Rappler barred from covering Malacañang events

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Metro Manila (CNN Philippines, February 20) — Rappler will not be able to cover Malacañang events for now.

This was confirmed by the Office of the Executive Secretary Tuesday, adding that Rappler's accreditation will cease until the Court of Appeals issues a temporary restraining order on the Securities and Exchange Commission's (SEC) ruling the media outfit's license revocation.

Executive Secretary Salvador Medialdea is standing by the decision.

In an event in Malacañang Tuesday evening, he said, "Ayusin muna nila ang kanilang personality as a corporation – local corporation otherwise they cannot di ba?"

[Translation: They should first fix their personality as a corporation – local corporation otherwise they cannot, right?]

Pia Ranada, Rappler's Malacañang reporter shared a message sent to her by Deputy Executive Secretary Menardo Guevarra; "Pia, there might have been a little miscommunication. the ES' position as relayed to Spokes(person) Harry (Roque) is this: unless the CA issues a TRO against the SEC ruling (which voided Rappler's registration), Rappler's accreditation with the Malacañang Press Corps has accordingly ceased. Consequently, you may not cover media events at the Palace as an individual journalist unless you get accredited in some other capacity."

Ranada was earlier barred from entering the Palace and covering a media briefing headed by Roque. She was told the instructions came from "up there."

READ: Roque: Barring reporters from Palace briefings not a press freedom issue

She was eventually allowed to enter Malacañang but Roque clarified once the CA upholds the SEC decision that Rappler violated foreign ownership restrictions, Ranada must become a member of the Foreign Correspondents Association of the Philippines (FOCAP) and no longer as member of the Malacañang Press Corps.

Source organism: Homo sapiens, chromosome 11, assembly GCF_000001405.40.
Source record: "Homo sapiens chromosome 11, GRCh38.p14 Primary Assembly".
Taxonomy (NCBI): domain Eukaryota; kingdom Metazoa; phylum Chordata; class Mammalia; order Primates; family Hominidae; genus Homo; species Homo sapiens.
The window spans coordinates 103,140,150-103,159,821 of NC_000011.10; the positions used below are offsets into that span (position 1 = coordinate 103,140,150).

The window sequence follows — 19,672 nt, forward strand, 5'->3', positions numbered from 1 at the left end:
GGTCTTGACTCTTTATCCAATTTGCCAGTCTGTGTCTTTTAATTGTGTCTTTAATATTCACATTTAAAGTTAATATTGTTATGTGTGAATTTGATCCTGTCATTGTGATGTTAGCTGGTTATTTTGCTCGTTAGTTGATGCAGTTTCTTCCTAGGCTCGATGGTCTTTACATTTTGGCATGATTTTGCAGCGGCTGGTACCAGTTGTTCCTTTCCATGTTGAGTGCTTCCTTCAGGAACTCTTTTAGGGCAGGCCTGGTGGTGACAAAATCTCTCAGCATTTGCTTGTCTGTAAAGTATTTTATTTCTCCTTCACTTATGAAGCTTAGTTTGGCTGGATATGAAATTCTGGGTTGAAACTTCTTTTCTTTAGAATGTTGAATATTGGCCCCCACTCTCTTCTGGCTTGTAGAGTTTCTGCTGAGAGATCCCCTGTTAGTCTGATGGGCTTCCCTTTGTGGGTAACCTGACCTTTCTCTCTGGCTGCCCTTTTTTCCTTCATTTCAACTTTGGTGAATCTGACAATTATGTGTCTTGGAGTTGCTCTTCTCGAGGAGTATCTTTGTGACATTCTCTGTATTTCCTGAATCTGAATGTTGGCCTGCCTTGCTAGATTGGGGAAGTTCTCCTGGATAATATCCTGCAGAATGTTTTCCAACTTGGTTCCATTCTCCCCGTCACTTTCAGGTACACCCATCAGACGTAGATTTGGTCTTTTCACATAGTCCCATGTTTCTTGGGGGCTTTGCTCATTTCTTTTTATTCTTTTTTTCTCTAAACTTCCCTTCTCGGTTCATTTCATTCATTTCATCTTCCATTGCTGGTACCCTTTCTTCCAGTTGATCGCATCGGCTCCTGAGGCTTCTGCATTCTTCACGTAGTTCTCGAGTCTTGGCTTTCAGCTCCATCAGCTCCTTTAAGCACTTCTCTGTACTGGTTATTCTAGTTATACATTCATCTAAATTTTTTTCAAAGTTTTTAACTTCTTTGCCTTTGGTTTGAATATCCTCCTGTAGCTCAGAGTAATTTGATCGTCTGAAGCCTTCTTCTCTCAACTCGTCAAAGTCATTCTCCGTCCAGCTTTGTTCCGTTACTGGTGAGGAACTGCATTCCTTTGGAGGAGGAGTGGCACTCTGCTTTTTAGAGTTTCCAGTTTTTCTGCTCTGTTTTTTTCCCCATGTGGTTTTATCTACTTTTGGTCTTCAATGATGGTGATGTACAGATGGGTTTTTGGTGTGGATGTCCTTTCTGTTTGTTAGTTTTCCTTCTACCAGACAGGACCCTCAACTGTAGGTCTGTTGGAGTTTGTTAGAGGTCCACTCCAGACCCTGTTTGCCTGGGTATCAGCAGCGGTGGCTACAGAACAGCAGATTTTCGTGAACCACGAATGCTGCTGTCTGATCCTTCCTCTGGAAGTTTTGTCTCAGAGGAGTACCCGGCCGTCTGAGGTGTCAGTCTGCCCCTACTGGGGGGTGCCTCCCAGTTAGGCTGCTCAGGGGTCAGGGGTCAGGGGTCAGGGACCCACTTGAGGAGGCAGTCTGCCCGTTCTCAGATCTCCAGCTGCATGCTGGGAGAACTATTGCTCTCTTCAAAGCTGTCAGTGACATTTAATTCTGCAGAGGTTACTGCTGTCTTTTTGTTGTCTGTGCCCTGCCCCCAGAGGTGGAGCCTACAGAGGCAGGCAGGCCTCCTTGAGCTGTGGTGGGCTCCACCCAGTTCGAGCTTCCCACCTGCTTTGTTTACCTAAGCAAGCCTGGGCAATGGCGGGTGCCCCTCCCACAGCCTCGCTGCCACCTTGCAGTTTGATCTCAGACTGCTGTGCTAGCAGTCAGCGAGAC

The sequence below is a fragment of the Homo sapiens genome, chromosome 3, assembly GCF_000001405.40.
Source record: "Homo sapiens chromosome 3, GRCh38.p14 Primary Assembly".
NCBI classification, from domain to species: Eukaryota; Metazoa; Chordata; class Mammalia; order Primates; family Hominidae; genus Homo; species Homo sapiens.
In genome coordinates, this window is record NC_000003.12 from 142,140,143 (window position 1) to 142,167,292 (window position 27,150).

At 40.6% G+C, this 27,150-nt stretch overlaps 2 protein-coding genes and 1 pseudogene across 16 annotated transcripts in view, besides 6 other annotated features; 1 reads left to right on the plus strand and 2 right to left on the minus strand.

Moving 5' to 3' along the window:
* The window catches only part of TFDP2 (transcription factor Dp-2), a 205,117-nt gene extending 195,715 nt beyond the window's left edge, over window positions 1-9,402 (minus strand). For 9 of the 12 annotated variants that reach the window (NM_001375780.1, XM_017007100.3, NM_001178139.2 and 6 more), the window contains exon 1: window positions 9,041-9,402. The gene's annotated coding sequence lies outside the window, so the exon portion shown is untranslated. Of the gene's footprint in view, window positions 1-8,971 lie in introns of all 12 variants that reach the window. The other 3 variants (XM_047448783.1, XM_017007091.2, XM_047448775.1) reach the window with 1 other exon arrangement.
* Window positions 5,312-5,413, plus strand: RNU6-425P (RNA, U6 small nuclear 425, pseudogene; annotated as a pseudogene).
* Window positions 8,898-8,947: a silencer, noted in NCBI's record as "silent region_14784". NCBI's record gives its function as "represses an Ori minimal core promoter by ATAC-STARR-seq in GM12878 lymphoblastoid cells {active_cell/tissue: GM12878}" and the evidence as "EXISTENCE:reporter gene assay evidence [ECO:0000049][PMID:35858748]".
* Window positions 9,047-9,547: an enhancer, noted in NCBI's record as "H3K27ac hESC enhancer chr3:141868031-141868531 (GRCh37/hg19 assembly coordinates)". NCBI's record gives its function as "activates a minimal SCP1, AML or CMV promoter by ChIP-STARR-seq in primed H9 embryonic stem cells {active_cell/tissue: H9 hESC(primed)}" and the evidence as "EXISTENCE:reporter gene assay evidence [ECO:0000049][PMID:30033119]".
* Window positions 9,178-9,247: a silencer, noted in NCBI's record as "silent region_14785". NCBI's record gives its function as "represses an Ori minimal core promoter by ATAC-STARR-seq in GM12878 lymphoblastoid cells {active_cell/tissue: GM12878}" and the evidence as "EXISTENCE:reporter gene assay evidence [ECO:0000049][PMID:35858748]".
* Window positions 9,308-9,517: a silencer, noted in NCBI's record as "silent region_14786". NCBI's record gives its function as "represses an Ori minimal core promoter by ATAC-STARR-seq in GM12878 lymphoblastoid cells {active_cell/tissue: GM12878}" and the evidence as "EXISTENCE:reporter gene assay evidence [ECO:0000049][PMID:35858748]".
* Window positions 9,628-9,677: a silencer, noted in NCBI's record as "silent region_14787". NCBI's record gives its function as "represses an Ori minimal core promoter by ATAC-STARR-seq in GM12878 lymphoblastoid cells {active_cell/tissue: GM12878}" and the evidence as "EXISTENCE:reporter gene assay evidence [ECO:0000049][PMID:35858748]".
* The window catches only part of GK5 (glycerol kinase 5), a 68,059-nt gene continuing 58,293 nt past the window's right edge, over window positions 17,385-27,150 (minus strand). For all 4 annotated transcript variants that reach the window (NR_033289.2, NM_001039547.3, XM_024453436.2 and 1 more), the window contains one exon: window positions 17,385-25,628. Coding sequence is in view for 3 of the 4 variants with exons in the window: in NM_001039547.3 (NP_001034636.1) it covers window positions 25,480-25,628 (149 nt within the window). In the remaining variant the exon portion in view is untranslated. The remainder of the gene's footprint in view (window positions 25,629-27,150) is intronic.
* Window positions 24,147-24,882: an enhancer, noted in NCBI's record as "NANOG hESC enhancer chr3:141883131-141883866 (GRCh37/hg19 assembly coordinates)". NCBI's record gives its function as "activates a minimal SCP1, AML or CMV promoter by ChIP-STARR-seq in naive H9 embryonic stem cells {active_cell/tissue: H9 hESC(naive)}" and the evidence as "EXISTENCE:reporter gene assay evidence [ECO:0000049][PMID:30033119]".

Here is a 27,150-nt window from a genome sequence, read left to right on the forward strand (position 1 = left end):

Roque said FOCAP members are not allowed to enter Malacañang and cover briefings unless invited.

Rappler released a statement regarding the incident, saying it was "another instance of power attempting to intimidate independent journalists."

They mentioned the order to ban Rappler from covering events at the Palace came from President Rodrigo Duterte, and that had been extended to Rappler CEO Maria Ressa.

"It is the first time, post-Marcos, that a duly-elected president has banned particular journalists from entering the Palace," the statement read.

Rappler said their accreditation to cover Malacañang events cannot be cancelled as the SEC said the decision to revoke their registration was not final and executory.

"The case has been elevated to the Court of Appeals and is awaiting final decision. The executive branch must respect the judicial process and await the court's decision. The Palace cannot jump the gun in this latest attempt to evade public scrutiny and monopolize the conversation on matters of public interest," it said.

It further said it "categorically and strongly" denies accusations of Ranada and Rappler editorializing and making "conclusions without facts."

Rappler's license to do business was revoked on January 11 after the SEC said it breached the constitutional ban on foreign ownership in mass media. Rappler on January 29 asked the CA to invalidate SEC's decision.

READ: Rappler takes case to CA, seeks to invalidate SEC decision

RELATED: SEC cancels Rappler's license to do business

CNN Philippines Senior Digital producers Lara Tan and Pia Garcia contributed to his report.